For centuries, mankind has been looking for ways to increase productivity. We strive for the continuous optimization of processes – good examples are the loom, the railroad or the car. With digitalization, the optimization of digital processes is also becoming increasingly important. Companies strive to increase their efficiency, reduce costs and optimize their processes sustainably.
And this is where digitization often comes into play these days. The digitization of processes means that procedures and information are stored and processed digitally. This has the advantage that information is held centrally and can be used and accessed in a simplified way through targeted optimization of processes.
Can every process in the company be automated?
A large part of the processes can be digitized, but it does not make sense to transfer them 1 to 1 from analog to digital for every process. A bad analog process remains bad in the digital world. Therefore, it makes sense and is important to re-evaluate the processes with the technical conditions and to check how additional added value can be achieved thanks to the technology.
The goal should always be to support people as best as possible and ideally to relieve them. For example, by simply making all the necessary information available from different systems – this saves the tedious search for information.
In addition, in today’s world, processes often take place across systems. Let’s take the quotation approval process as an example. The sales employee creates the offer in CRM and has to have it approved by the supervisor. He spends about 70% of his working time in Microsoft Teams or Outlook. How practical would it be to provide him with all the information on quotation approval and the possible actions (approve, reject, ask queries) directly in the place where he is currently located?
4 Cluster of automated processes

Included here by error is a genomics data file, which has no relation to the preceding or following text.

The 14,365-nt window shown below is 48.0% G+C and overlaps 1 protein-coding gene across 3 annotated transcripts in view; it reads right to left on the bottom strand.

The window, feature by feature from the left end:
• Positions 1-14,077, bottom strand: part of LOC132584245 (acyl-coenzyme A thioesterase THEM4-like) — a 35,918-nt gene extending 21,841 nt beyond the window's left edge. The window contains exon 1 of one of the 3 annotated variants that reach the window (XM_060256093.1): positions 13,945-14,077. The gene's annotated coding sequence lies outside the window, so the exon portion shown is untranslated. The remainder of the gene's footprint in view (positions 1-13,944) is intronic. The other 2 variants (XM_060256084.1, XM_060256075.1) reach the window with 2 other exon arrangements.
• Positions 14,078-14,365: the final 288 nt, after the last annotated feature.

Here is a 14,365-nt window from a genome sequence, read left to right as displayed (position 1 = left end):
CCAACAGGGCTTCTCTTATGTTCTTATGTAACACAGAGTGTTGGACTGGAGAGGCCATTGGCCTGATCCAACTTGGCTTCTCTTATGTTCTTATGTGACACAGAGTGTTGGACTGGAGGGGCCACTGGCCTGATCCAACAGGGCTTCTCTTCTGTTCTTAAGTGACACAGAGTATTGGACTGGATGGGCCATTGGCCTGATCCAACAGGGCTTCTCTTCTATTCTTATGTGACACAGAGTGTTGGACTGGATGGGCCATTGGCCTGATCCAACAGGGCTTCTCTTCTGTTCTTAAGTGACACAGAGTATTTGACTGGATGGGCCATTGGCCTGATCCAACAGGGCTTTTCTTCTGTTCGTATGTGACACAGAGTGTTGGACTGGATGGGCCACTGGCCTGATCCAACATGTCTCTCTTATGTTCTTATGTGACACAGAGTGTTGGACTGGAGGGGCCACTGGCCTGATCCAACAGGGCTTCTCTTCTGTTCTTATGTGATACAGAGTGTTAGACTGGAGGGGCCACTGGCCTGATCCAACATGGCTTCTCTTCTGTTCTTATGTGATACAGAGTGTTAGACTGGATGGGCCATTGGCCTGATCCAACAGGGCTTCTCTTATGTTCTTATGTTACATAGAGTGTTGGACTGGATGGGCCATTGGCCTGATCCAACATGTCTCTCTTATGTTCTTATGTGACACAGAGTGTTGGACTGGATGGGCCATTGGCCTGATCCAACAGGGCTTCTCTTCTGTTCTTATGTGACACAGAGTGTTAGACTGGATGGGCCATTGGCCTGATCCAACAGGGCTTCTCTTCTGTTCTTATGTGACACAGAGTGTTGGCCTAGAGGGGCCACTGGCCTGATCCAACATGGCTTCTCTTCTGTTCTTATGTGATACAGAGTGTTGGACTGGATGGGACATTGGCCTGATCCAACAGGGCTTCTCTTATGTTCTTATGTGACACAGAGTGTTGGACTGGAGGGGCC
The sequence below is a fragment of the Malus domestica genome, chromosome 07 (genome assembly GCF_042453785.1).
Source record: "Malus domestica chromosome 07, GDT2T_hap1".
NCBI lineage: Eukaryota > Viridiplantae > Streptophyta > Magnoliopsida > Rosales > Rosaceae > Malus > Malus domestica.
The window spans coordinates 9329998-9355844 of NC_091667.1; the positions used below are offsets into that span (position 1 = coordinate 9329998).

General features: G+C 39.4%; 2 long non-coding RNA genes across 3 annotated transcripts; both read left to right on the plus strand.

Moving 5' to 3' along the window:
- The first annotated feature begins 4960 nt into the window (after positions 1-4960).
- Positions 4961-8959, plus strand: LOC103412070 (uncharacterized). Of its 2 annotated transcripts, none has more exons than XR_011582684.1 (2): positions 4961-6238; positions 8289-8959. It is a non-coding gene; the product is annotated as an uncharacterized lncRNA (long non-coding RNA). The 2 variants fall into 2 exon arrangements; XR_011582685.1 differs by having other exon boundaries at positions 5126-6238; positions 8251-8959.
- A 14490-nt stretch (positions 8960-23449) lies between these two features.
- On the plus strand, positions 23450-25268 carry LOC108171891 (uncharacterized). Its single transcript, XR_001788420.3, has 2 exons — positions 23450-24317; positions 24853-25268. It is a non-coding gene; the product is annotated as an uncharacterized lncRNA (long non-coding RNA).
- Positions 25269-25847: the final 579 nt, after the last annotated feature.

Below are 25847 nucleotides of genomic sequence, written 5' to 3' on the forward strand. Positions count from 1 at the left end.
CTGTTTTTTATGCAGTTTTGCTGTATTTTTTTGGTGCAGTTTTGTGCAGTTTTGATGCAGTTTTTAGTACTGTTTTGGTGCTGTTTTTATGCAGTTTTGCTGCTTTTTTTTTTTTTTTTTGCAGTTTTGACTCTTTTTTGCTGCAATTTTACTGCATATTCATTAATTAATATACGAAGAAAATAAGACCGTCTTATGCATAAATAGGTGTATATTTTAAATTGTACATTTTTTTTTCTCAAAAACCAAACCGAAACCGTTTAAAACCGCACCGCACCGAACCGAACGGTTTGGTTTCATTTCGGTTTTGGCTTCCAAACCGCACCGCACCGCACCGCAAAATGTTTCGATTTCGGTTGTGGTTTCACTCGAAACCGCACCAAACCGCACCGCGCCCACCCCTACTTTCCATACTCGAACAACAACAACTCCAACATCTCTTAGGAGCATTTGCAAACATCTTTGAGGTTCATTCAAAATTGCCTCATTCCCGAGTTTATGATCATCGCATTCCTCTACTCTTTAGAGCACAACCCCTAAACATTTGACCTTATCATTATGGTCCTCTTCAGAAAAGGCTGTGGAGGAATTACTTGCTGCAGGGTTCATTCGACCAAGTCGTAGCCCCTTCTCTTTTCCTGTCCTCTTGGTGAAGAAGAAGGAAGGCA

As part of the digitalization and optimization of processes in the areas of marketing, sales, service and e-commerce, I have developed my own small cluster:
1. information flows:
These take place whenever a user is to be informed about a certain process. In the simplest case, it can also be called a cross-system notification.
Example: A sales colleague is automatically informed when a new lead is created and assigned to him. This can be done, for example, via Microsoft Teams message or e-mail. In this message, the recipient is given further options for action in addition to the important information in order to accelerate the process, such as opening the lead in the CRM or making an appointment directly with the contact person for the lead.
A workflow is similar in principle to the information flow, but requires the recipient to interact in a targeted manner – with the goal of completing the process.
Example: A good example of this is the quote approval process. As described earlier, the sales representative creates the quote in CRM. As soon as this quotation exceeds a certain amount, it must be approved by the supervisor. To do this, the supervisor receives the workflow automatically in teams or by e-mail and can process it directly. He or she can approve or reject the offer directly or ask questions. It is therefore not necessary to jump to another system (e.g.) the CRM system. All necessary information is already provided within the workflow.
the reminder is also similar to the information flow, since information is also provided here. However, the difference lies in the time at which the information is provided. While an information flow is usually executed immediately after the occurrence of a trigger, the provision of a reminder is delayed.
Example: A sales colleague creates a quotation and sends it to the customer. After two weeks, he wants to follow up with the customer again if he has not received any feedback by then. This is where the timed reminder comes in, which only executes the flow after a certain amount of time.
4. robotic process automation (RPA): RPA is all about pure process automation. In the simplest case, processes can be recorded and then executed “at the push of a button”. This type of process digitization is particularly suitable when manual tasks, such as orders in a specific web store or the download of monthly reporting data from a marketing tool, are to be executed automatically.
How can Power Automate help automate CRM processes?
Power Automate is part of the Microsoft Power Platform and the tool with which automation processes can be built. Whether information flows, workflows, reminders or RPA – all processes from the 4 clusters presented can be implemented with Power Automate in no time at all.
The browser-based interface of Power Automate is very intuitive. No programming knowledge is required, so users can get started right away. The whole thing is simplified by predefined triggers and actions, with which the flow is quickly set up.
Good to know: Power Automate is already included in the Microsoft E3 and E5 plans and can be used by any user. If you need support or want an exchange, feel free to contact me directly.